New conservation project aims to protect Peru's cloud forests
For nature fans, there is nothing quite like the experience of trekking through a cloud forest on trips to South America.
Cloud forests are places of spectacular beauty, with dense fog often descending below the trees, and are home to a vast array of fauna and flora, such as wild orchids and the majestic mountain gorilla.
South America is one of the best places to find cloud forests, including countries such as Costa Rica, Peru, Chile and Bolivia, while they can also be found in certain parts of Asia and Africa.
Now, a new conservation programme has been launched which aims to help preserve one of the world's most important area's of cloud forests - those located in central Peru.
A joint project between the Asociacion Ecosistemas Andinos (ECOAN) and the American Bird Conservancy, it sees the creation of the new 1,977-acre Monte Potrero Municipal Conservation Area, located in the department of Huanuco, in the municipality of Umari.
More than one third of Peru's 270 endemic birds, mammals and frogs live in cloud forests, meaning they can be found nowhere else on earth and making the conservation of such areas vitally important.
A number of endemic Peruvian bird species are present in the new conservation area, including the Fire-throated Metaltail, Baron’s Spinetail, and Tschudi’s Tapaculo.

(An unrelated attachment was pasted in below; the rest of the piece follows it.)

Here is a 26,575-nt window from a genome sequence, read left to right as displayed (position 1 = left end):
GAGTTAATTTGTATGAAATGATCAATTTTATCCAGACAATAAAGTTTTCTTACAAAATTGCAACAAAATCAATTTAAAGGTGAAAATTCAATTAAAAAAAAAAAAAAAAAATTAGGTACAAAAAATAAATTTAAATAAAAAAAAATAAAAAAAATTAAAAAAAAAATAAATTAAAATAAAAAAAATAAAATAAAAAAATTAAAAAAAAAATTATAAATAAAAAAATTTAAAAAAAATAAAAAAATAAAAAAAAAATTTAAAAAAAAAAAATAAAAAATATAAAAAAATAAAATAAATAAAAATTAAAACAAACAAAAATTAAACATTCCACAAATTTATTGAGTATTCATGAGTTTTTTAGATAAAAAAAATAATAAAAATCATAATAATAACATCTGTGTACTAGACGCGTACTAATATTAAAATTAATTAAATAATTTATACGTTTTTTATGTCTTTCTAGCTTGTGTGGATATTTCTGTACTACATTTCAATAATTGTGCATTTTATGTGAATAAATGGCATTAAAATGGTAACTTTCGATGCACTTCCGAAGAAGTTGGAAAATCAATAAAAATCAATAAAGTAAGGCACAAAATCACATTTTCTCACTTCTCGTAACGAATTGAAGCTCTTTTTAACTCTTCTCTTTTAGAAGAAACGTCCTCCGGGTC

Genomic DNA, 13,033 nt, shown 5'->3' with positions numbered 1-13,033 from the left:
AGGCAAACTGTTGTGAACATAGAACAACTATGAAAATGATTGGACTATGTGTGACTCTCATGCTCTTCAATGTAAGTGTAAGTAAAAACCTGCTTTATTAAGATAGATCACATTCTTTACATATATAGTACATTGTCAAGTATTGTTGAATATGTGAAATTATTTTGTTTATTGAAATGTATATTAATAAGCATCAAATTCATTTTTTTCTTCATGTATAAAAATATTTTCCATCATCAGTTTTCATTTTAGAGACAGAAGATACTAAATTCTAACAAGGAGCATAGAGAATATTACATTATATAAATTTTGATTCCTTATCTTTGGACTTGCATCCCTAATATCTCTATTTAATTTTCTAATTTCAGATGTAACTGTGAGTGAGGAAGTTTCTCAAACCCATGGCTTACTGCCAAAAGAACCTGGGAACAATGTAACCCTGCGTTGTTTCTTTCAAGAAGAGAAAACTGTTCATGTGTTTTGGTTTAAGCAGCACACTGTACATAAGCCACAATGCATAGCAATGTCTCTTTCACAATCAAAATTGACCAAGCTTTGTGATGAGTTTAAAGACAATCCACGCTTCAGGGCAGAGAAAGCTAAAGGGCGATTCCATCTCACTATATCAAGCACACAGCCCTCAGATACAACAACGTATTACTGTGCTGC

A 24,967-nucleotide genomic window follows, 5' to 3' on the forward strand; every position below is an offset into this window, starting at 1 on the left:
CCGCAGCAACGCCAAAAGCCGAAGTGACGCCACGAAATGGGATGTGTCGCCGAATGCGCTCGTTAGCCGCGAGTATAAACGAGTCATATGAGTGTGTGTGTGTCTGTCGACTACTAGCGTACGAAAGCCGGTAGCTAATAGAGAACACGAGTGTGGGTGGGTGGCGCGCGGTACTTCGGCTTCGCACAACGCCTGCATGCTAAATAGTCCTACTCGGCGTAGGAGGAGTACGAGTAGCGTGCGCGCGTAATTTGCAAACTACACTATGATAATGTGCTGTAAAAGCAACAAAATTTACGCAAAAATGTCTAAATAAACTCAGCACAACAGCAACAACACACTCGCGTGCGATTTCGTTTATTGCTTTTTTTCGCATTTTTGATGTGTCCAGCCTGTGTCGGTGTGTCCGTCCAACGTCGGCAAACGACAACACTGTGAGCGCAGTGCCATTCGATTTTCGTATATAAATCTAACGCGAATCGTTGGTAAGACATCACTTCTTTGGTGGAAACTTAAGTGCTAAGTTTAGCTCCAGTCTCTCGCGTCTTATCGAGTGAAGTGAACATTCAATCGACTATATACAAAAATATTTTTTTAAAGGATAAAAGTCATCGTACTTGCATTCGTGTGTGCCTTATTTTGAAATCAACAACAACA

The region is also home to small pockets of appropriate habitat for the Bay-vented Cotinga and Rufous-browed Hemispingus, which are both listed as globally vulnerable species.
Louella Puelles Linares, ECOAN's Strategic Relations Officer, explained that the support of local communities had been vital in the creation of the conservation area.
"This success is thanks to the insistence and persistence of the communities of Picahuay, Montehuasi, La Punta, and others near the Monte Potrero Forest, and the support of the Umari Municipality, which participated in the development of conservation strategies to protect this unique source of water for their entire valley," she said.